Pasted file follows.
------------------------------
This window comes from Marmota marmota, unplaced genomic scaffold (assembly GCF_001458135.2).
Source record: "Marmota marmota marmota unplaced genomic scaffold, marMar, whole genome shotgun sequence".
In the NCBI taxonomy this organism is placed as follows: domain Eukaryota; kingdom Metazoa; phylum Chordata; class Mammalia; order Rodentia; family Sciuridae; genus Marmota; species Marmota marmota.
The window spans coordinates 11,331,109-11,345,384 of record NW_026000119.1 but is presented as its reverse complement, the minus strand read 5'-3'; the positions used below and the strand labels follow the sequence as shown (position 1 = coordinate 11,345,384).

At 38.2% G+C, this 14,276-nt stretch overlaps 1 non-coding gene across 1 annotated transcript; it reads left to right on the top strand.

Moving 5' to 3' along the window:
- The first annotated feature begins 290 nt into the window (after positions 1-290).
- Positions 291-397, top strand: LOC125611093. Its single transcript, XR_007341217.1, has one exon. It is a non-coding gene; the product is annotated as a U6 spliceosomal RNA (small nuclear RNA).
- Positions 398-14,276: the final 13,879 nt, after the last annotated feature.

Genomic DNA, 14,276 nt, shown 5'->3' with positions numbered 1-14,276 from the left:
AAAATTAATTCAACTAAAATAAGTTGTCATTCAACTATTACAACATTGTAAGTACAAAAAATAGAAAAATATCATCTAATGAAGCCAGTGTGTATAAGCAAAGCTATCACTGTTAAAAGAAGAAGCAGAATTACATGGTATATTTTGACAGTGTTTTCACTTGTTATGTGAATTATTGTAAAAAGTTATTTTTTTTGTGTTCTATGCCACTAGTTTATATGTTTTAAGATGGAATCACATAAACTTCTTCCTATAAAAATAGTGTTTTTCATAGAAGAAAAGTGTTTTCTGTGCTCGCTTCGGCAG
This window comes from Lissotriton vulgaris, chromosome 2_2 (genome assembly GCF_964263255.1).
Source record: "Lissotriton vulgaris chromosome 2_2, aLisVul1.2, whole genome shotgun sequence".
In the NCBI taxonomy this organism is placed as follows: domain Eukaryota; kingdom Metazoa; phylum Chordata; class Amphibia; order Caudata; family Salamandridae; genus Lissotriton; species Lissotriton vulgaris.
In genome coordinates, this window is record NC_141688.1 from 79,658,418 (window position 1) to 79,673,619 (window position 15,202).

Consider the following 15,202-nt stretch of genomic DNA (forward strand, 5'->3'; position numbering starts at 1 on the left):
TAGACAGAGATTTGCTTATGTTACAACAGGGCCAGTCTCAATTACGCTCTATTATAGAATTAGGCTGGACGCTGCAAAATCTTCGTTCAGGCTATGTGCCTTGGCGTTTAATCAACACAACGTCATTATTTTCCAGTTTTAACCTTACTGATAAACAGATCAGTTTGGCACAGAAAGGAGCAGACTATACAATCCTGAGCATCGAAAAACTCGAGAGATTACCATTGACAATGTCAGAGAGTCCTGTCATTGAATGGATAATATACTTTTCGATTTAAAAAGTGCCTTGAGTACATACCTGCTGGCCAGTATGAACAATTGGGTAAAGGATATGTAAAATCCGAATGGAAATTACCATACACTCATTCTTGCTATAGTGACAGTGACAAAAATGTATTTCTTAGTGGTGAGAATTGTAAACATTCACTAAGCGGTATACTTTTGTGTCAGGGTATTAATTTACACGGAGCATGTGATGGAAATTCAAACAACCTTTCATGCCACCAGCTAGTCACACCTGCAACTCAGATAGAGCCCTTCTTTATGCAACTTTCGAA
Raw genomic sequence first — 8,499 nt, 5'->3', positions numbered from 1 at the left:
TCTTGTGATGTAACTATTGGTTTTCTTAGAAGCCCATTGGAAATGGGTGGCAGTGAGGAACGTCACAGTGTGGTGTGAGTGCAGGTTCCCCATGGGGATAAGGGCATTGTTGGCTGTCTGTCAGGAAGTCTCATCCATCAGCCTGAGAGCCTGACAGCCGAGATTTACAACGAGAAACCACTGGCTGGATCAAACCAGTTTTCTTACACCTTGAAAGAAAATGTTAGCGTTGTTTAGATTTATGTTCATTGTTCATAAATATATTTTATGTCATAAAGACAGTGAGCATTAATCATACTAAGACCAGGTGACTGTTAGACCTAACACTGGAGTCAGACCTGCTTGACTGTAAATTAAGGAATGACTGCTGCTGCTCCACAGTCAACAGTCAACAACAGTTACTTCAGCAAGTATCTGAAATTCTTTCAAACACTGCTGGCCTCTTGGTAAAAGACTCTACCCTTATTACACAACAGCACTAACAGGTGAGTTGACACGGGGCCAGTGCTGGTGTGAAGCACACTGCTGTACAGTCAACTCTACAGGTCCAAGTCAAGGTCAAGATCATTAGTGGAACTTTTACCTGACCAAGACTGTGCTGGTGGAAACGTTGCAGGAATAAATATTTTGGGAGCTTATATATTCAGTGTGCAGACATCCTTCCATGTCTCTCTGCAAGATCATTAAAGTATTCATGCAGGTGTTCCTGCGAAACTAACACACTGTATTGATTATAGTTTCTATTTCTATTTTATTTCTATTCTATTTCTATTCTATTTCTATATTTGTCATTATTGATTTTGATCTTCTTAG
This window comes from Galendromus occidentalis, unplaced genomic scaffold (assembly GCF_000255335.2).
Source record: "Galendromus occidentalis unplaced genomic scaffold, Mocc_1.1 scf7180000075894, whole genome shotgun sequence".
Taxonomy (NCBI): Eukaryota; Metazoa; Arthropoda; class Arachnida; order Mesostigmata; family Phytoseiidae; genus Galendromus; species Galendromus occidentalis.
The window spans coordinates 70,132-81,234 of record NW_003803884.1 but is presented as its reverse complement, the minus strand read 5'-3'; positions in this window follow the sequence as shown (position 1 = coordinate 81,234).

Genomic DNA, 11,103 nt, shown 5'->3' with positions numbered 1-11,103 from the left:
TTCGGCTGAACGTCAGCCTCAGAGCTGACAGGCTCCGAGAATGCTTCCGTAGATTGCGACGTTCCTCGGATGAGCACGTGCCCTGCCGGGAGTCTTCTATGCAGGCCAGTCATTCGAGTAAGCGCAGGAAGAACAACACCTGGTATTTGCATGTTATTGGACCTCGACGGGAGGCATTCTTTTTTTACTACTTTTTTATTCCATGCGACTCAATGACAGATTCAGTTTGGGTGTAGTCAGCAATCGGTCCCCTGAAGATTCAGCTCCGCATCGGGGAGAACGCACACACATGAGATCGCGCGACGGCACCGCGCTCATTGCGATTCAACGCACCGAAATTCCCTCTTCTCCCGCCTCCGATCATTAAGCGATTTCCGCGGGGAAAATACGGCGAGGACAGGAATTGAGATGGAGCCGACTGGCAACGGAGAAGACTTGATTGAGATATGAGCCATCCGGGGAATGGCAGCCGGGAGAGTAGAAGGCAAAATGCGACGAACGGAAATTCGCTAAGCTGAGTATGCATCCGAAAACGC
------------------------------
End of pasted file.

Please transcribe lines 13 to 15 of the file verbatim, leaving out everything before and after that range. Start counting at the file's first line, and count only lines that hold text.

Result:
Source record: "Lissotriton vulgaris chromosome 2_2, aLisVul1.2, whole genome shotgun sequence".
In the NCBI taxonomy this organism is placed as follows: domain Eukaryota; kingdom Metazoa; phylum Chordata; class Amphibia; order Caudata; family Salamandridae; genus Lissotriton; species Lissotriton vulgaris.
In genome coordinates, this window is record NC_141688.1 from 79,658,418 (window position 1) to 79,673,619 (window position 15,202).